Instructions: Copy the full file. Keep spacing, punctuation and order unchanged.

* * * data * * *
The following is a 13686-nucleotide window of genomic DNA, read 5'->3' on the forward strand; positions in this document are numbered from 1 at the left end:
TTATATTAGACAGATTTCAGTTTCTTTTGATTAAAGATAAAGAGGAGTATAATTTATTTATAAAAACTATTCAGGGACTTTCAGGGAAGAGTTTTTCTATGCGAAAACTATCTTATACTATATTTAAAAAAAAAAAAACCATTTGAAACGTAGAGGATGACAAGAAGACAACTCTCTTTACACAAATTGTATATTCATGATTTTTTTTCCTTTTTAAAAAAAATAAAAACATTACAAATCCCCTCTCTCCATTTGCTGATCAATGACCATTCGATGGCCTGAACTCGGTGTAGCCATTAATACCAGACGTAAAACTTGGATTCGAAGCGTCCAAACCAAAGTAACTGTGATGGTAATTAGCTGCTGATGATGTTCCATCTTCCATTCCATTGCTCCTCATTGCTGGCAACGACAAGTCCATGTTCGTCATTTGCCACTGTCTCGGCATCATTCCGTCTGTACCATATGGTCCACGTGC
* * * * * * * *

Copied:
The following is a 13686-nucleotide window of genomic DNA, read 5'->3' on the forward strand; positions in this document are numbered from 1 at the left end:
TTATATTAGACAGATTTCAGTTTCTTTTGATTAAAGATAAAGAGGAGTATAATTTATTTATAAAAACTATTCAGGGACTTTCAGGGAAGAGTTTTTCTATGCGAAAACTATCTTATACTATATTTAAAAAAAAAAAAACCATTTGAAACGTAGAGGATGACAAGAAGACAACTCTCTTTACACAAATTGTATATTCATGATTTTTTTTCCTTTTTAAAAAAAATAAAAACATTACAAATCCCCTCTCTCCATTTGCTGATCAATGACCATTCGATGGCCTGAACTCGGTGTAGCCATTAATACCAGACGTAAAACTTGGATTCGAAGCGTCCAAACCAAAGTAACTGTGATGGTAATTAGCTGCTGATGATGTTCCATCTTCCATTCCATTGCTCCTCATTGCTGGCAACGACAAGTCCATGTTCGTCATTTGCCACTGTCTCGGCATCATTCCGTCTGTACCATATGGTCCACGTGC